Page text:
It’s a silent addiction and easy to hide – who takes any notice of someone popping an over-the-counter codeine pill for a headache, bad back or knee injury?
We hear of celebrities such as Tiger Woods, or Ant McPartlin becoming addicted to painkillers such as morphine after surgery or injury.
However, what about Dave down the road who starts the day with coffee and two headache tablets?
What about Mary, who has to travel miles to a pharmacy that doesn’t know her, such is the need to have her little friends in her handbag?
Or Grainne, who takes two codeine/ibuprofen tablets before she goes out, thinking it will stave off the hangover.
Don’t forget student Rob, who slugs cough syrup straight from the bottle throughout the day.
The sale of over-the-counter (OTC) painkillers containing codeine has been restricted since 2009 due to concerns about their potential abuse.
For people taking large doses daily, the paracetamol and ibuprofen can cause long-term organ damage and even death.
Codeine is a fairly weak opioid painkiller – similar in chemical structure to morphine, but with a fraction of its potency. It is used as a painkiller and can be obtained over the counter without a prescription.
Some cough suppressant formulations may also contain codeine.
Dependence on over-the-counter codeine has been growing rapidly in many countries. For example, the numbers seeking treatment in Australia have almost trebled in the past 10 years.
Young successful men and wealthy middle-aged women are more likely to become addicted.
Dr Suzanne Nielsen, an addictions expert and pharmacist, had previously identified those most likely to be dependent on pharmaceutical opioids as older, wealthy women.
She says that patterns are changing and while older females have higher levels of dependency, there is a large increase in young men misusing codeine.
Daniel, aged 27, is one such addicted person. When the bar manager began suffering from a bad back, he started taking codeine-based painkillers.
Six months later, he’s still taking them – despite the warning on the packets that they should not be taken for more than three days.
“They’re a saviour in enabling me to get on with my job,” he explains. “I can be on my feet for 15 to 20 hours a day. The painkillers give me the peace of mind that I’ll be able to do so.”
He recognises he now has a problem: “I imagined that the amount of codeine in the tablets I buy in the chemist wouldn’t cause a problem, but I can’t function properly without them.
“I’m devoted to my job and don’t want to have to take any time off sick with a back problem. I feel that it’s not something I should have at my age.”
Stress is a big factor also, just ask Rachel, aged 33. When she was 17, her mother, eager to end her daughter’s constant exam stress headaches, brought home a pack of painkillers containing paracetamol and codeine.
They worked instantly, but quickly turned into a daily habit – and Rachel discovered that unless she upped her dose, her headaches got worse and worse.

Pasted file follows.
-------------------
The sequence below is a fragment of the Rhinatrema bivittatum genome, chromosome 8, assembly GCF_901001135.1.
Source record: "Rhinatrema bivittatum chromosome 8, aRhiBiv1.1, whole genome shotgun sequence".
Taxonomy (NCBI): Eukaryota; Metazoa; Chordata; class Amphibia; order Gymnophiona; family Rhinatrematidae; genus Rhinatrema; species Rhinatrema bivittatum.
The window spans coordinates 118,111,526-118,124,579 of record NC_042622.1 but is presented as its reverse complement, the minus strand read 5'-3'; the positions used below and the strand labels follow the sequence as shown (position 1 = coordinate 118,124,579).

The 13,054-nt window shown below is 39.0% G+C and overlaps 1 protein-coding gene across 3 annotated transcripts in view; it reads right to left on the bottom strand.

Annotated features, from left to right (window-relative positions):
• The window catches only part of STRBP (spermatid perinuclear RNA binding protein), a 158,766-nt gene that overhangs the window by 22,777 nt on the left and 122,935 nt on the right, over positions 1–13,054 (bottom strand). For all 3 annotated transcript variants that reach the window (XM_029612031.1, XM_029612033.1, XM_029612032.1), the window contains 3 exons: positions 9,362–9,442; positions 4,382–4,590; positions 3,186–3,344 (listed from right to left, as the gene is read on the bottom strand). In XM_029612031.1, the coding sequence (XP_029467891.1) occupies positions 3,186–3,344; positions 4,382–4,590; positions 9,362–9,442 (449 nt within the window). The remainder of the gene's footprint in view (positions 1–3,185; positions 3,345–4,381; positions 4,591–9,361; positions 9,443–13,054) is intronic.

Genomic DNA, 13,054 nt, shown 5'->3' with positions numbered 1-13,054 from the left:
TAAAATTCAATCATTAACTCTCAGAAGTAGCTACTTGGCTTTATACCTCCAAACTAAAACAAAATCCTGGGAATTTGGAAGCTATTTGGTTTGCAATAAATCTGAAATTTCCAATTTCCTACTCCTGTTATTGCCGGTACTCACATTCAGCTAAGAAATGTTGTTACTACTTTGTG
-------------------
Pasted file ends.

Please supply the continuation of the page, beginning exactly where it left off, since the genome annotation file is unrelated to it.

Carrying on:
Most days, she would take two tablets – on bad days, it could be four or six. But neither she nor her parents realised there was anything wrong: “We didn’t see it as a big deal. It was like taking a cough sweet or something,” she says.
Soon, the once bright and athletic teen became too exhausted to do anything. Whenever Rachel stopped taking it, her withdrawal symptoms left her anxious, sick and drained – and, ironically, gave her more headaches.
She was 29 before she realised the drug might be the source of her problems. “My boyfriend had a headache and I said: ‘Oh, take a couple of my tablets.’
“He took some and was absolutely floored – he fell asleep and afterwards said: ‘How do you take these all the time? I feel terrible’.”
“He was groggy, not his normal self, and I thought: ‘I take these things every day and this is what it does to a grown man?'”
Rachel went to her GP and was horrified to be told she was addicted to the codeine: “I don’t smoke, don’t really drink, don’t agree with drugs at all – I just thought they were innocuous.”
Rachel was referred to an addiction treatment centre and is now in recovery.
Codeine addiction can be difficult to detect. Many individuals start out using codeine under medical guidance and are unaware they are developing a substance dependence.
Risk of addiction to codeine increases with long-term usage. The course of a codeine addiction may vary from person to person, but there are a few key characteristics:
Chronic codeine abuse may give rise to potentially life-threatening side-effects. These side-effects vary and could be any combination of the following:
While codeine withdrawal symptoms are very uncomfortable, they are usually not life-threatening.
Withdrawal symptoms can include:
If you are concerned about your own, or a loved one’s use of codeine, make an enquiry to Tabor Lodge in confidence. A discussion can take place that starts you getting the help you need to come to terms with the difficulties codeine is causing for you and your relations. We can help you recover in a healthy, friendly and non-judgmental environment. Don’t hesitate to contact one of our Tabor Group counsellors today at +353 (21) 488 7110 or Email Us and we can help you